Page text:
Banks continued to produce novels in the following decades including The Sweet Hereafter (1991), which was adapted into a film directed by Atom Egoyan; Rule of the Bone (1995); the Pulitzer Prize finalist, Cloudsplitter (1998); The Reserve (2006); and Lost Memory of Skin (2011). He also published the short story collection, The Angel on the Roof (2000), and the nonfiction work, Dreaming Up America (2008), an expanded version of an interview, Amérique: notre histoire, first published in France in 2006.
Banks has won numerous awards including National Endowment for the Arts Creative Writing Fellowships, the St. Lawrence Award for Short Fiction, O. Henry and Best American Short Story Award, and the Literature Award from the American Academy of Arts and Letters. He retired from teaching at Princeton in 1997, and he and Chase now split their time between upstate New York and Florida.

In addition to material found in the Russell Banks Papers, the following sources were used:
Hennessy, Denis M. "Russell Banks."  Dictionary of Literary Biography Online, http://galenet.galegroup.com (accessed 4 December 2015).
McEneaney, Kevin T. Russell Banks: In Search of Freedom. Santa Barbara, CA: Praeger, 2010.
"Russell Banks."  Contemporary Authors Online, http://galenet.galegroup.com (accessed 7 December 2015).

The literary papers of American writer Russell Banks span a fifty-year career from the early 1960s to 2012. The collection includes material for his novels and collected short stories, from notes and drafts of works to publication material and reviews, as well as screenplays written by Banks and by others based on his novels. Also present are shorter works, such as articles and essays, introductions, plays, poems, reviews, and short stories. The papers also contain extensive correspondence, articles about Banks, biographical information, diary notes, contracts, published material, and works by others. The papers are arranged in four series: I. Works, 1969-2012, undated; II. Correspondence, 1960s-2009, undated; III. Personal and Career Related, 1968-2009; and IV. Published Material, 1963-2011.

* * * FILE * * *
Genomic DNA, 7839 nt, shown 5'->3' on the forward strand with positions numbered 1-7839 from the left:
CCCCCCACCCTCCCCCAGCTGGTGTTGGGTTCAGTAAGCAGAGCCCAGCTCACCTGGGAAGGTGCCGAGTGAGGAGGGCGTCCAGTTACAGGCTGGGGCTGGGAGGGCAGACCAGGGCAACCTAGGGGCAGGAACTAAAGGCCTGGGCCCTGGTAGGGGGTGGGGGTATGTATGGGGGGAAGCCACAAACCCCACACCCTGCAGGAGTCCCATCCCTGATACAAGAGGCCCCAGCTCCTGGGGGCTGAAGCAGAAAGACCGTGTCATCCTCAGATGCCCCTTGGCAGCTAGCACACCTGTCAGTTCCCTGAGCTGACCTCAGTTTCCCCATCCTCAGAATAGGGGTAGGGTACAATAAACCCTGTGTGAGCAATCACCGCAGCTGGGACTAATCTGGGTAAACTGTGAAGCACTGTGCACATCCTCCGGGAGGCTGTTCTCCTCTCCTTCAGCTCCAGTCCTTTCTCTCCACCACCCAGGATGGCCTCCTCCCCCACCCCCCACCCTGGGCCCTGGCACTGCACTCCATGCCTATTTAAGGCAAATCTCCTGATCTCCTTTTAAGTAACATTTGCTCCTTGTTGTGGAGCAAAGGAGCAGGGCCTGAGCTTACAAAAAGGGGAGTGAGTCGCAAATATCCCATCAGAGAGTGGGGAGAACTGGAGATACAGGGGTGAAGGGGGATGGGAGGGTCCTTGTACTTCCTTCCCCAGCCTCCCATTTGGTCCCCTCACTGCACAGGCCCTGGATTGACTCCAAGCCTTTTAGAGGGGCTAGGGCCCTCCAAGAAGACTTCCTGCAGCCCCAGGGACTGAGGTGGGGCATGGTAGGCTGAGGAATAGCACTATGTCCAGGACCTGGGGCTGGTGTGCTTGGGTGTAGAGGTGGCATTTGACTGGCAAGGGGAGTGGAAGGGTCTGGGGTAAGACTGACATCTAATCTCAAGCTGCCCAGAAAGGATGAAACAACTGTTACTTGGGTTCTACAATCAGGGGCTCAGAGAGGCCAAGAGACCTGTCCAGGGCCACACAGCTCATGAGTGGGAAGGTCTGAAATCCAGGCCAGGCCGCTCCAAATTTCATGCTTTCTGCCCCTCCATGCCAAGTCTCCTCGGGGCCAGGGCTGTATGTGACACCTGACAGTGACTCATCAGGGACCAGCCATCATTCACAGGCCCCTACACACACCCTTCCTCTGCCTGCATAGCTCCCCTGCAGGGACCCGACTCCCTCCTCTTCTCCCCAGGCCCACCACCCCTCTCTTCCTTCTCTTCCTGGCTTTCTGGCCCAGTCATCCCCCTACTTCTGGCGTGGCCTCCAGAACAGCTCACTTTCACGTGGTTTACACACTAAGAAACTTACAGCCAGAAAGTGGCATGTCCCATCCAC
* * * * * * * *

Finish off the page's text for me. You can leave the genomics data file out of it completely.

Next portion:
Series I. Works is divided into two subseries: A. Novels, Collections, Screenplays; and B. Short Works and Other Writings. This material is arranged alphabetically by title.
Subseries A. Novels, Collections, Screenplays contains material related to Banks’s published novels including Affliction, The Book of Jamaica, Cloudsplitter, Continental Drift, The Darling, Family Life, Hamilton Stark, Lost Memory of Skin, The Relation of My Imprisonment, The Reserve, Rule of the Bone, and The Sweet Hereafter. Also present are typescript drafts of Banks’s unpublished first novel, The Locus. Screenplays for two of his novels that were subsequently adapted to the screen in 1997, Affliction, directed by Paul Schrader, and The Sweet Hereafter, directed by Atom Egoyan, are also found in this subseries. Other novels which include screenplay adaptations written by Banks and/or others are The Book of Jamaica, Cloudsplitter, and Continental Drift. Screenplays and material related to a film based on Jack Kerouac's On the Road are also present. Short story collections in this subseries include The Angel on the Roof, The New World, Searching for Survivors, Success Stories, and Trailerpark. Other works represented here include Outer Banks, a novel compilation consisting of Family Life, Hamilton Stark, and The Relation of My Imprisonment; The Invisible Stranger, a collaboration with photographer Arturo Patten; and two nonfiction works, Amérique: notre histoire, an interview with Banks published in French, and Dreaming Up America, the expanded English version of the interview.